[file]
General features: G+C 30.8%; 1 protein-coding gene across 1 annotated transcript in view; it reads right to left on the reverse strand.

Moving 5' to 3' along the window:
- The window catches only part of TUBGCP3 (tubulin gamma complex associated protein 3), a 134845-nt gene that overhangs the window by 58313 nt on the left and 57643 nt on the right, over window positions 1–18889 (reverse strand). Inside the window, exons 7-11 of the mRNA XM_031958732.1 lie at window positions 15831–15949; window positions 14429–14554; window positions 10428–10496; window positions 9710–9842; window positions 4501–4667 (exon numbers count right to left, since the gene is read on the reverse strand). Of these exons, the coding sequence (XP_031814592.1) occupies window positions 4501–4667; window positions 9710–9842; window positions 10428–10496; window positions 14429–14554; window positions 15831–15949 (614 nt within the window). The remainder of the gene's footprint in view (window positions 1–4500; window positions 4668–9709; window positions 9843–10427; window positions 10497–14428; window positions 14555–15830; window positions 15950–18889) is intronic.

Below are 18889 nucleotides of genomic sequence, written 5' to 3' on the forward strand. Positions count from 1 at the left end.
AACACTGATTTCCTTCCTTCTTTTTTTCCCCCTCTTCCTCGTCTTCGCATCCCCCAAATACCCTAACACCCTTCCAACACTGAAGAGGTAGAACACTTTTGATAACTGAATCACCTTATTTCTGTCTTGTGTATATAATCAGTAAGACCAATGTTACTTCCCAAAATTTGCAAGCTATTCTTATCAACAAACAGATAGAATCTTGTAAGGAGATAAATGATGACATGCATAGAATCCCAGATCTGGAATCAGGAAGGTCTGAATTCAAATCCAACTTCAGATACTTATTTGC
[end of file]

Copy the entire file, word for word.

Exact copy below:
General features: G+C 30.8%; 1 protein-coding gene across 1 annotated transcript in view; it reads right to left on the reverse strand.

Moving 5' to 3' along the window:
- The window catches only part of TUBGCP3 (tubulin gamma complex associated protein 3), a 134845-nt gene that overhangs the window by 58313 nt on the left and 57643 nt on the right, over window positions 1–18889 (reverse strand). Inside the window, exons 7-11 of the mRNA XM_031958732.1 lie at window positions 15831–15949; window positions 14429–14554; window positions 10428–10496; window positions 9710–9842; window positions 4501–4667 (exon numbers count right to left, since the gene is read on the reverse strand). Of these exons, the coding sequence (XP_031814592.1) occupies window positions 4501–4667; window positions 9710–9842; window positions 10428–10496; window positions 14429–14554; window positions 15831–15949 (614 nt within the window). The remainder of the gene's footprint in view (window positions 1–4500; window positions 4668–9709; window positions 9843–10427; window positions 10497–14428; window positions 14555–15830; window positions 15950–18889) is intronic.

Below are 18889 nucleotides of genomic sequence, written 5' to 3' on the forward strand. Positions count from 1 at the left end.
AACACTGATTTCCTTCCTTCTTTTTTTCCCCCTCTTCCTCGTCTTCGCATCCCCCAAATACCCTAACACCCTTCCAACACTGAAGAGGTAGAACACTTTTGATAACTGAATCACCTTATTTCTGTCTTGTGTATATAATCAGTAAGACCAATGTTACTTCCCAAAATTTGCAAGCTATTCTTATCAACAAACAGATAGAATCTTGTAAGGAGATAAATGATGACATGCATAGAATCCCAGATCTGGAATCAGGAAGGTCTGAATTCAAATCCAACTTCAGATACTTATTTGC